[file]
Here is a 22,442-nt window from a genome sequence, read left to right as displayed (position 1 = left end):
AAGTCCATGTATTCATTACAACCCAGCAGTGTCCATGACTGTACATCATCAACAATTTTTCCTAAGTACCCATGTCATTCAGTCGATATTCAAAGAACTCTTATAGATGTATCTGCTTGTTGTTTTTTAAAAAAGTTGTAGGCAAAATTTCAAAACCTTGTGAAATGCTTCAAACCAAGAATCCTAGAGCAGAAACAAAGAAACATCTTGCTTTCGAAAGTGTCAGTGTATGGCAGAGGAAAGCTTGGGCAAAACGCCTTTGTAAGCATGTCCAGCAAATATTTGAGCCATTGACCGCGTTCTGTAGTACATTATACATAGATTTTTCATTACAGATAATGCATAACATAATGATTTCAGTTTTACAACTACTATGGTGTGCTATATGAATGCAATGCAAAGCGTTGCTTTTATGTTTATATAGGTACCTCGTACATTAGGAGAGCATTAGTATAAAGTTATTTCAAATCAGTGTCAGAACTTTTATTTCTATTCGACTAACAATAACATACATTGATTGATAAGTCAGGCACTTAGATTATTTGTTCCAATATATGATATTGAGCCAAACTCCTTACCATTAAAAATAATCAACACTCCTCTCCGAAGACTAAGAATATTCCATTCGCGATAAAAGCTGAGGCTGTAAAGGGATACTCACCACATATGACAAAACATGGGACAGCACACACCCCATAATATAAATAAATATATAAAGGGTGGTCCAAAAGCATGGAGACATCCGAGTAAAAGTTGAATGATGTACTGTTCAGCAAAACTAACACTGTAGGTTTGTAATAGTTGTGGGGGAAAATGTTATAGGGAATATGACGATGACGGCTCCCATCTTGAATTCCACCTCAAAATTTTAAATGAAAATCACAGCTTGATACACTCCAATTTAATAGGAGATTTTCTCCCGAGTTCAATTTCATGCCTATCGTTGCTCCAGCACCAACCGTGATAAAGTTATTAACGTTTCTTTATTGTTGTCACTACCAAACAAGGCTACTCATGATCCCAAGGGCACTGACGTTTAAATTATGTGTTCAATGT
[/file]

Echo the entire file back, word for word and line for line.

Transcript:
Here is a 22,442-nt window from a genome sequence, read left to right as displayed (position 1 = left end):
AAGTCCATGTATTCATTACAACCCAGCAGTGTCCATGACTGTACATCATCAACAATTTTTCCTAAGTACCCATGTCATTCAGTCGATATTCAAAGAACTCTTATAGATGTATCTGCTTGTTGTTTTTTAAAAAAGTTGTAGGCAAAATTTCAAAACCTTGTGAAATGCTTCAAACCAAGAATCCTAGAGCAGAAACAAAGAAACATCTTGCTTTCGAAAGTGTCAGTGTATGGCAGAGGAAAGCTTGGGCAAAACGCCTTTGTAAGCATGTCCAGCAAATATTTGAGCCATTGACCGCGTTCTGTAGTACATTATACATAGATTTTTCATTACAGATAATGCATAACATAATGATTTCAGTTTTACAACTACTATGGTGTGCTATATGAATGCAATGCAAAGCGTTGCTTTTATGTTTATATAGGTACCTCGTACATTAGGAGAGCATTAGTATAAAGTTATTTCAAATCAGTGTCAGAACTTTTATTTCTATTCGACTAACAATAACATACATTGATTGATAAGTCAGGCACTTAGATTATTTGTTCCAATATATGATATTGAGCCAAACTCCTTACCATTAAAAATAATCAACACTCCTCTCCGAAGACTAAGAATATTCCATTCGCGATAAAAGCTGAGGCTGTAAAGGGATACTCACCACATATGACAAAACATGGGACAGCACACACCCCATAATATAAATAAATATATAAAGGGTGGTCCAAAAGCATGGAGACATCCGAGTAAAAGTTGAATGATGTACTGTTCAGCAAAACTAACACTGTAGGTTTGTAATAGTTGTGGGGGAAAATGTTATAGGGAATATGACGATGACGGCTCCCATCTTGAATTCCACCTCAAAATTTTAAATGAAAATCACAGCTTGATACACTCCAATTTAATAGGAGATTTTCTCCCGAGTTCAATTTCATGCCTATCGTTGCTCCAGCACCAACCGTGATAAAGTTATTAACGTTTCTTTATTGTTGTCACTACCAAACAAGGCTACTCATGATCCCAAGGGCACTGACGTTTAAATTATGTGTTCAATGT